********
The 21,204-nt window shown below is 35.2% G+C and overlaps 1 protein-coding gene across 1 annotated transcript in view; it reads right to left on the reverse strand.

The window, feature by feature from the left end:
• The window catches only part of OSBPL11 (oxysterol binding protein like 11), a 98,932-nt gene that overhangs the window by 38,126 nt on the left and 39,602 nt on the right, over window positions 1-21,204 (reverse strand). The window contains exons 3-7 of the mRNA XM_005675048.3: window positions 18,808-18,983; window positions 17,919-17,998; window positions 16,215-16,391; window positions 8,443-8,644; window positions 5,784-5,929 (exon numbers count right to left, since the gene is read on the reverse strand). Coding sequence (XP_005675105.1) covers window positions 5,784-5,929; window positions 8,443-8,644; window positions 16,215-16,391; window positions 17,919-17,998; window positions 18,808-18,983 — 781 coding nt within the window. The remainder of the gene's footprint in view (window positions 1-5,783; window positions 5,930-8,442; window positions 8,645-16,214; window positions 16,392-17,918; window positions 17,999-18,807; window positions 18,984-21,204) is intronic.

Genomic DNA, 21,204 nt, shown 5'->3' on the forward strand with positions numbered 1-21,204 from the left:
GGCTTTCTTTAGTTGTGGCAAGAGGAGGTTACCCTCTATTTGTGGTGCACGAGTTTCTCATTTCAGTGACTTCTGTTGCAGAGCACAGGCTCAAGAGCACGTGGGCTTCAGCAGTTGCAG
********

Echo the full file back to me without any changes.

The 21,204-nt window shown below is 35.2% G+C and overlaps 1 protein-coding gene across 1 annotated transcript in view; it reads right to left on the reverse strand.

The window, feature by feature from the left end:
• The window catches only part of OSBPL11 (oxysterol binding protein like 11), a 98,932-nt gene that overhangs the window by 38,126 nt on the left and 39,602 nt on the right, over window positions 1-21,204 (reverse strand). The window contains exons 3-7 of the mRNA XM_005675048.3: window positions 18,808-18,983; window positions 17,919-17,998; window positions 16,215-16,391; window positions 8,443-8,644; window positions 5,784-5,929 (exon numbers count right to left, since the gene is read on the reverse strand). Coding sequence (XP_005675105.1) covers window positions 5,784-5,929; window positions 8,443-8,644; window positions 16,215-16,391; window positions 17,919-17,998; window positions 18,808-18,983 — 781 coding nt within the window. The remainder of the gene's footprint in view (window positions 1-5,783; window positions 5,930-8,442; window positions 8,645-16,214; window positions 16,392-17,918; window positions 17,999-18,807; window positions 18,984-21,204) is intronic.

Genomic DNA, 21,204 nt, shown 5'->3' on the forward strand with positions numbered 1-21,204 from the left:
GGCTTTCTTTAGTTGTGGCAAGAGGAGGTTACCCTCTATTTGTGGTGCACGAGTTTCTCATTTCAGTGACTTCTGTTGCAGAGCACAGGCTCAAGAGCACGTGGGCTTCAGCAGTTGCAG